EDINA, Minn. - When she and 10 other Edina High School students sat during the playing of taps at a Veteran's Day ceremony last month, junior Samira Kalmoi says she knew exactly what she was doing.

"Taps, national anthem, I don't feel I should be standing for that, because I don't believe in it," said Kalmoi, the president of the school's Black Student Union. "I don't believe in it, because there is not freedom and justice for all."

That protest led to verbal and written clashes between students, and last week a lawsuit filed by members of the Young Conservative Club, who claim the district shut down their group and violated their First Amendment rights.

Days later, the two sides still starkly disagree and say there is now added tension in the hallways of Edina High School.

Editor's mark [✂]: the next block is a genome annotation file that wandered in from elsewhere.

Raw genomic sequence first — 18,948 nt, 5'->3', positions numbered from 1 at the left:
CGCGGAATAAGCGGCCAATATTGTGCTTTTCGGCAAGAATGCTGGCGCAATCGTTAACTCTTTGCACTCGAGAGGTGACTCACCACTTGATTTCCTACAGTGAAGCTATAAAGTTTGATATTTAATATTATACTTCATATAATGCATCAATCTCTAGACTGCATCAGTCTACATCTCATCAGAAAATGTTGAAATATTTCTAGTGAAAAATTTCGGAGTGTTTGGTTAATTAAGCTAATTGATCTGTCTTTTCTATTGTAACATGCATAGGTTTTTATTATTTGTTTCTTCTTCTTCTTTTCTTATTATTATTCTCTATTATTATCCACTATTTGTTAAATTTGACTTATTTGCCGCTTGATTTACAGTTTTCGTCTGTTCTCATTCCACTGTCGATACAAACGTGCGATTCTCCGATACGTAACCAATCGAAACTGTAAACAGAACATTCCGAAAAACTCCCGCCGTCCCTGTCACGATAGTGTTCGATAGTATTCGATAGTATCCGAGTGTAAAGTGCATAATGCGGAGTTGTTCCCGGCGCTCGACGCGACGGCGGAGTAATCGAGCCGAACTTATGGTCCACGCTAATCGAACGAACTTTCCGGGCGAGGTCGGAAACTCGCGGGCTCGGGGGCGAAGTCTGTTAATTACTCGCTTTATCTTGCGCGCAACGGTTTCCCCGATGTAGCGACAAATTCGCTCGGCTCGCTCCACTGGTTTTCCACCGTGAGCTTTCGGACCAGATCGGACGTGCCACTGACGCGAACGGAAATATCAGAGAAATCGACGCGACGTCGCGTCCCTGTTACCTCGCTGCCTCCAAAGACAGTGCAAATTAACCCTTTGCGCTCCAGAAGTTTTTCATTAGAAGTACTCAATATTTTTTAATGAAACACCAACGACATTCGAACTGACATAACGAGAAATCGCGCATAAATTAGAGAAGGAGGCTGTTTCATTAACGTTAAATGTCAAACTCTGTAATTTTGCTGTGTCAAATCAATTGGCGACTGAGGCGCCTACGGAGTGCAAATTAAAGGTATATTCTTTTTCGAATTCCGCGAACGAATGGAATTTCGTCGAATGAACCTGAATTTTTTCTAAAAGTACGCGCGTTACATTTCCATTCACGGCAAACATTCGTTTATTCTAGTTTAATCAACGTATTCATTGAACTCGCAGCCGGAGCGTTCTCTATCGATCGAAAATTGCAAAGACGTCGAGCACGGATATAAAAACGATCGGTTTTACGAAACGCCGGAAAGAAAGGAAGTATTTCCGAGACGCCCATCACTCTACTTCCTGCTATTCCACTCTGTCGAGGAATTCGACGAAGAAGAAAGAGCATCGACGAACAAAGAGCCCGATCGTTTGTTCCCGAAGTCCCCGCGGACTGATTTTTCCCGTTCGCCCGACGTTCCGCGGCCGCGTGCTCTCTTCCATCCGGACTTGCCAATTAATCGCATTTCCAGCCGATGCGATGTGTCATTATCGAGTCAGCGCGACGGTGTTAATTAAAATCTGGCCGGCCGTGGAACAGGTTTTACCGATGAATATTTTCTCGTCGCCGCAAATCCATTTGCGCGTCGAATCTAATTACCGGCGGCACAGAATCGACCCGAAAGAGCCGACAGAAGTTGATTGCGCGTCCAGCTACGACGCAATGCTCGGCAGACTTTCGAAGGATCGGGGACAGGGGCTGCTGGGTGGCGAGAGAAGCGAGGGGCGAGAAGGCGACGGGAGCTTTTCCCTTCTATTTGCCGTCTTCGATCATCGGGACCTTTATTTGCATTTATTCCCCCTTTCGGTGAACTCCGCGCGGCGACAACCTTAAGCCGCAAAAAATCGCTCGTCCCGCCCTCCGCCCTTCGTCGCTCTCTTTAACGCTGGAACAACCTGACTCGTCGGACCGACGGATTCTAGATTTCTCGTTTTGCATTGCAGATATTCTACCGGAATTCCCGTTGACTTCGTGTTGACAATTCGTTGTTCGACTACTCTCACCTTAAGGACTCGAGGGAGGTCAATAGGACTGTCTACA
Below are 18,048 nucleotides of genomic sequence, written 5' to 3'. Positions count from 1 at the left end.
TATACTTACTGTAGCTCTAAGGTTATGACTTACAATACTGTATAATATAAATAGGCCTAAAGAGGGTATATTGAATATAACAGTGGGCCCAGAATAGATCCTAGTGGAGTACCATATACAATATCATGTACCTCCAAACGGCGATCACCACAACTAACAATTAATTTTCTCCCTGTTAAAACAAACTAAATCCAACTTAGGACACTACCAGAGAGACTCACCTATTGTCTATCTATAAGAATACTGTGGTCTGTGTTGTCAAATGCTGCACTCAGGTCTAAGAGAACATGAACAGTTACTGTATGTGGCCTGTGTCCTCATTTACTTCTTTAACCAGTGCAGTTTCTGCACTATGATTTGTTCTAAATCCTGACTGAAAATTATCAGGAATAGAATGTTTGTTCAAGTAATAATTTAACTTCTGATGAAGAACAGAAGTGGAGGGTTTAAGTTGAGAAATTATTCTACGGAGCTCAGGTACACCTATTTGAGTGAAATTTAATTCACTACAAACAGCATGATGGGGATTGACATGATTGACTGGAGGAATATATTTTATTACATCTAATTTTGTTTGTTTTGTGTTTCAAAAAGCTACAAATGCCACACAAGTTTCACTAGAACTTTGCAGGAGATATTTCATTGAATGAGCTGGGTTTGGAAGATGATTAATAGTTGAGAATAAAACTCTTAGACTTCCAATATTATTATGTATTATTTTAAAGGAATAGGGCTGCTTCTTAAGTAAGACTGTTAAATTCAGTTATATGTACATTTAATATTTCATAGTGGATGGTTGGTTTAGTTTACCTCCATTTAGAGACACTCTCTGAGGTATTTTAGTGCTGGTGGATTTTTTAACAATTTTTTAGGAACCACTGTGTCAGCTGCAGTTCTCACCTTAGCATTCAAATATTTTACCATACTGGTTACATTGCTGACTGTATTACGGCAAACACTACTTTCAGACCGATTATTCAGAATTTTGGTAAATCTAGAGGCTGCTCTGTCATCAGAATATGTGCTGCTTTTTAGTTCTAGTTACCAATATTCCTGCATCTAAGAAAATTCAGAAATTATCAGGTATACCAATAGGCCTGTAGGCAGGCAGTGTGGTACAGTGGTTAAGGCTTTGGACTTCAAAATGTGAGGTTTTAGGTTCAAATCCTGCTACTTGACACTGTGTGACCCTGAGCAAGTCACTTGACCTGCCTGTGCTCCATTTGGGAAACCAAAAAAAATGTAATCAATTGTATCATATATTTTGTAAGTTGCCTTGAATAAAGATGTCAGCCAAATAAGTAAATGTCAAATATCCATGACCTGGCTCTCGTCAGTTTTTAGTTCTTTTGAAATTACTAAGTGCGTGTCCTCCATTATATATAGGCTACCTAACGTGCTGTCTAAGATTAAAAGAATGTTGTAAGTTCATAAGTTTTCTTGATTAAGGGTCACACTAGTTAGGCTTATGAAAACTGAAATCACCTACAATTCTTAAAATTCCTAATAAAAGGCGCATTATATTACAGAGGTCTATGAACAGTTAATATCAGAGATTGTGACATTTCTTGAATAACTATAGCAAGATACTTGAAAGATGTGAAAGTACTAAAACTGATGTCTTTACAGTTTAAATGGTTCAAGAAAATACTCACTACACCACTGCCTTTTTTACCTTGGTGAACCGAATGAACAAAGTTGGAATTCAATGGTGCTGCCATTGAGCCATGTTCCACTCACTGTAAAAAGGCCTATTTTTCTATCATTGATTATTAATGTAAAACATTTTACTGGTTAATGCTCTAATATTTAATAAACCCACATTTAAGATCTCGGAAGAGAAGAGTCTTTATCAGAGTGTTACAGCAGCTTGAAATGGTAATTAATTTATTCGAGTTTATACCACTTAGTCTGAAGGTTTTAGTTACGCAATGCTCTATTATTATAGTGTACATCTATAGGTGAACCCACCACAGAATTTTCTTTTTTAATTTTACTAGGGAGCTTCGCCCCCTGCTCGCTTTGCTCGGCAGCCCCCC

"That was the problem with these students, is that they were attacking other students. And then they played that victim card so that it didn't look as bad," Kalmoi said.

"I think the easy way to get at this is to make it a racial thing, and it's not. And it's about respecting the rights of protesters and the right to disagree with those protesters," said Geoff Spades, the father of the president of the school's Young Conservative Club.

Spades says his son has been harassed every day since the lawsuit was filed.

"He gets threatened on social media, threatened he's going to get jumped," Spades said.

But Spades believes the problem at Edina High School goes beyond the Taps protest and how the school handled it. He believes teachers focus on politics from liberal viewpoints in just about every class.

"I'd like to think that if my son goes into a math class, he's being taught math. And neither his politics nor the teacher's politics really matter," Spades said.

Meanwhile, Kalmoi believes families with those frustrations aren't seeing the viewpoint of minority students.

"They're blinded by their privilege. That's what I would say," Kalmoi said.